Publication details for Professor Matthew RatcliffeRatcliffe, M. (2013). Depression and the Phenomenology of Free Will. In Oxford Handbook of Philosophy and Psychiatry. Fulford, K. W. M., Davies, M., Graham, G., Sadler, J., Stanghellini, G. & Thornton, T. Oxford: Oxford University Press. 574-591.
- Publication type: Books: sections
Author(s) from Durham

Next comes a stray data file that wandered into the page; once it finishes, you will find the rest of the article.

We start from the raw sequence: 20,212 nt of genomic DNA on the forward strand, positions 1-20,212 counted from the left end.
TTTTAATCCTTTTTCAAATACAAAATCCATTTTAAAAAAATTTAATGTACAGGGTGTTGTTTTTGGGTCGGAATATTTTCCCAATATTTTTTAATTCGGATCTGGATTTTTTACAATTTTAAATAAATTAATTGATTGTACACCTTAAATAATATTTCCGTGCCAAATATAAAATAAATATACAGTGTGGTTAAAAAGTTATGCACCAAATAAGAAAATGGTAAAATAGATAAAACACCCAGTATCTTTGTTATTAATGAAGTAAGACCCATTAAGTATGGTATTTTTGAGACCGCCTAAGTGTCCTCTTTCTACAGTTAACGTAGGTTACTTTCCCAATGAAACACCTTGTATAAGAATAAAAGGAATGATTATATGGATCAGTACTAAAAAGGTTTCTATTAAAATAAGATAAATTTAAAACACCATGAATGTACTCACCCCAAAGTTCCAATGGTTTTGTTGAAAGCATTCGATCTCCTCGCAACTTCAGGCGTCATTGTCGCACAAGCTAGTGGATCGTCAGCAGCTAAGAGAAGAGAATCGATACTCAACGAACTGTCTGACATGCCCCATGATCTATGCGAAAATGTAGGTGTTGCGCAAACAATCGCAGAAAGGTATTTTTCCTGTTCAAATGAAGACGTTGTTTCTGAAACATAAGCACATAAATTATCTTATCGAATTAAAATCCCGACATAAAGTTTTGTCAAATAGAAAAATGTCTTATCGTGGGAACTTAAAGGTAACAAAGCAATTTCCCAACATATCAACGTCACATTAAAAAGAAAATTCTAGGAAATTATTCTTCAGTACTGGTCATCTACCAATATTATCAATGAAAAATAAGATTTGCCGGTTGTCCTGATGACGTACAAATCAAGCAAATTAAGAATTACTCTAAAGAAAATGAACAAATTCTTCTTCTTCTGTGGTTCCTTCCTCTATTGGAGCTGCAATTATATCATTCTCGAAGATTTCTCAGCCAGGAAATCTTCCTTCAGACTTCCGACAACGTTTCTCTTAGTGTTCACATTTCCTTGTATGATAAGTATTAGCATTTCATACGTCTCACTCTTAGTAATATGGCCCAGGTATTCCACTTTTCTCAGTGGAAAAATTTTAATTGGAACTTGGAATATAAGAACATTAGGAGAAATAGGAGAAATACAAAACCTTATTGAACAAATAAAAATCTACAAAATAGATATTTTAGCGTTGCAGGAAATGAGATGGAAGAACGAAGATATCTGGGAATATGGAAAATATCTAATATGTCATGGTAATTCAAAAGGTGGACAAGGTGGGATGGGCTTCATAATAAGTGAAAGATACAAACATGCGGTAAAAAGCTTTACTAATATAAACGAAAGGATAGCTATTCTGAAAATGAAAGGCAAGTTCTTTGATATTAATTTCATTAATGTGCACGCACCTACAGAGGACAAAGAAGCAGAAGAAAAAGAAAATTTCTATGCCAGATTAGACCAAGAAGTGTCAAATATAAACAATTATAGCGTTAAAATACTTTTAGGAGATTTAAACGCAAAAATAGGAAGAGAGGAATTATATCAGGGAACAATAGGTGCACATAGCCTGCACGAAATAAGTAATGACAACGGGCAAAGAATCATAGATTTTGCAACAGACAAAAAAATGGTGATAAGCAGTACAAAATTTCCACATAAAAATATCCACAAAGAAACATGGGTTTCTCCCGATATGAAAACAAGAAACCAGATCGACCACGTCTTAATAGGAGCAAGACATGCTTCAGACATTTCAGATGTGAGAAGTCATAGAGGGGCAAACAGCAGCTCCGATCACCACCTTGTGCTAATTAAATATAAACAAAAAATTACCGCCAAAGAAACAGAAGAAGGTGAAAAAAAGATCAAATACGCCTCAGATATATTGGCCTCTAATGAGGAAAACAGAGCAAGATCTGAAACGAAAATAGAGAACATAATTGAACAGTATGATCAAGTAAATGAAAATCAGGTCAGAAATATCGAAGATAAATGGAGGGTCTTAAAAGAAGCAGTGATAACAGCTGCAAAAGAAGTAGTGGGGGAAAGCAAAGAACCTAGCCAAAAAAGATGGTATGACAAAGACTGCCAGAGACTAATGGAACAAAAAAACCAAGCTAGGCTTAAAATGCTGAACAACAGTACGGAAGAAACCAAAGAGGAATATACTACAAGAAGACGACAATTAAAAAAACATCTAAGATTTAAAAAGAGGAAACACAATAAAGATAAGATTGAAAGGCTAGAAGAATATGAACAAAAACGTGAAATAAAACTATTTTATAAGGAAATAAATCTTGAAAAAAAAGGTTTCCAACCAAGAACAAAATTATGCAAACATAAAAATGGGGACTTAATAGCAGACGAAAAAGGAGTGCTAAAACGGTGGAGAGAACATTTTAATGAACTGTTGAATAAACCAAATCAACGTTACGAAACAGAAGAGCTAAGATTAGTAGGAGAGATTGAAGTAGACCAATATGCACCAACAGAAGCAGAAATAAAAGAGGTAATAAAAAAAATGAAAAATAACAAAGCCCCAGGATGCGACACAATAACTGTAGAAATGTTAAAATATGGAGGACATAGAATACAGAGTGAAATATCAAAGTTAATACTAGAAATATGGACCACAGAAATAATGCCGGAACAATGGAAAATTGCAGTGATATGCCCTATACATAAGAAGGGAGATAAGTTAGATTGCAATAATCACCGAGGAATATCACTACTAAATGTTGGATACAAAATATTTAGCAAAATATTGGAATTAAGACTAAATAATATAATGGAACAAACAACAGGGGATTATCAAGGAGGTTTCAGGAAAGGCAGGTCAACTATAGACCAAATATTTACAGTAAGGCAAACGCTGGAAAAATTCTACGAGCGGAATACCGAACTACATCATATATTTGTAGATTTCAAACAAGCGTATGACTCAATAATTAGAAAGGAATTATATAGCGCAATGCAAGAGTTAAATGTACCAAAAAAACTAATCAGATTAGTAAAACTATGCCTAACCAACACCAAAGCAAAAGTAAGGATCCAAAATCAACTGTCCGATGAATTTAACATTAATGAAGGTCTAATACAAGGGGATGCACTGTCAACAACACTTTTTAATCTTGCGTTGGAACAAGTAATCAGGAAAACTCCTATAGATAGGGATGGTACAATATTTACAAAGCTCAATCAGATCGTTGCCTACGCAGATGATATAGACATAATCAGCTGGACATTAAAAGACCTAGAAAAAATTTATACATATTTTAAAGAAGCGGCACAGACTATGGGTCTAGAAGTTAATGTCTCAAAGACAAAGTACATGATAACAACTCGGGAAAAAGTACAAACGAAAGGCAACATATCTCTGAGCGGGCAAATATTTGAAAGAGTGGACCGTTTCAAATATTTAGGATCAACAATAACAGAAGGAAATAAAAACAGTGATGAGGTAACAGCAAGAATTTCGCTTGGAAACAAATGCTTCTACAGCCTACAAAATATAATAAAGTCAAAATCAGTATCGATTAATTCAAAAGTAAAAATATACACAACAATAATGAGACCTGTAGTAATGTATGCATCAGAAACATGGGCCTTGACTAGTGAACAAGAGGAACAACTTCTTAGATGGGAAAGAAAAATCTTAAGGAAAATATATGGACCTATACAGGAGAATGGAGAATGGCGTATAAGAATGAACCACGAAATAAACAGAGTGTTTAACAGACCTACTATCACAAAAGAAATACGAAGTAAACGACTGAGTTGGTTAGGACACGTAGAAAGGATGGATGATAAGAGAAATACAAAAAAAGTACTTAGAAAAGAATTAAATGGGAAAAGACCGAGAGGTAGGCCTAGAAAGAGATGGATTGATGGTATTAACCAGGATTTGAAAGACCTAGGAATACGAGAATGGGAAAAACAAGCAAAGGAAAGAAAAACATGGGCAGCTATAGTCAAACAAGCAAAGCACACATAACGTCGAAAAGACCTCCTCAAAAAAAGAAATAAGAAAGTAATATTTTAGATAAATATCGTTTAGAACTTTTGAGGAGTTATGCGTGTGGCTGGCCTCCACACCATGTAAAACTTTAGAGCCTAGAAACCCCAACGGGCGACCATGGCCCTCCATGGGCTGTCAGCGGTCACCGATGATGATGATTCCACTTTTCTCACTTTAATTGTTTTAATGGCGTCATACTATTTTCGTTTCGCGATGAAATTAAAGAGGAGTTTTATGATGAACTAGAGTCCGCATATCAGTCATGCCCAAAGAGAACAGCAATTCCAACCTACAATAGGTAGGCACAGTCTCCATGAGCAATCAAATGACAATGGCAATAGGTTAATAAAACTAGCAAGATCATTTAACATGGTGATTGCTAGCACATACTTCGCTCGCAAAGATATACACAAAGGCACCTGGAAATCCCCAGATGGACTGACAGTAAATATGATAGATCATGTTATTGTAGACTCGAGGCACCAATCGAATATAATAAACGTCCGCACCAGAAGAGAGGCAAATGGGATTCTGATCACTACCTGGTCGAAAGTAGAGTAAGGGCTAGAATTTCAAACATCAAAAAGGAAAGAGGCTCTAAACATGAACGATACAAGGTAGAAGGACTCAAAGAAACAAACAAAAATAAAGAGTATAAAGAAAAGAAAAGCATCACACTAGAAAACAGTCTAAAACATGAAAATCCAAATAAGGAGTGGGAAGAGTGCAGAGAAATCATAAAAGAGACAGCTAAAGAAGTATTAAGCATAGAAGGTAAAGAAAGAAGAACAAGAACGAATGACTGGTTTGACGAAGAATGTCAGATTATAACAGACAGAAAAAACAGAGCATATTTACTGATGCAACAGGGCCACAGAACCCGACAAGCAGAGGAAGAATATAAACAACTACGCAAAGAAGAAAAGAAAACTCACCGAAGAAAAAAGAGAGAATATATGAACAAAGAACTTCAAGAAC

This chapter sketches a phenomenological account of impaired agency in depression. Depression, I suggest, can involve what we might call a diminished experience of free will. Although it is often assumed that we have such an experience, it is far from clear what it consists of. I argue that this lack of clarity is symptomatic of looking in the wrong place. Drawing on themes in Sartre’s Being and Nothingness, I propose that the sense of freedom associated with action is not - first and foremost – an episodic ‘quale’ or ‘feeling’ that is experienced as internal to the agent. Rather, it is embedded in the experienced world; my freedom appears in the guise of my surroundings. This makes better sense of what people with depression consistently describe: a diminished ability to act that is inextricable from a transformation of the experienced world. As well as illuminating an aspect of the experience of depression, I also seek to illustrate something more general: how phenomenology and psychiatry can interact in a fruitful way. Phenomenology supplies us with an interpretive framework through which to make sense of first-person reports of altered experience in psychiatric illness. In so far as it facilitates plausible interpretations of otherwise elusive phenomena, in a way that has potential repercussions for classification and treatment, it is vindicated in the process. In addition, the commerce between phenomenology and psychiatry can lead to further refinement of the former, rather than simply its uncritical application (Ratcliffe, 2008; Ratcliffe and Broome, forthcoming).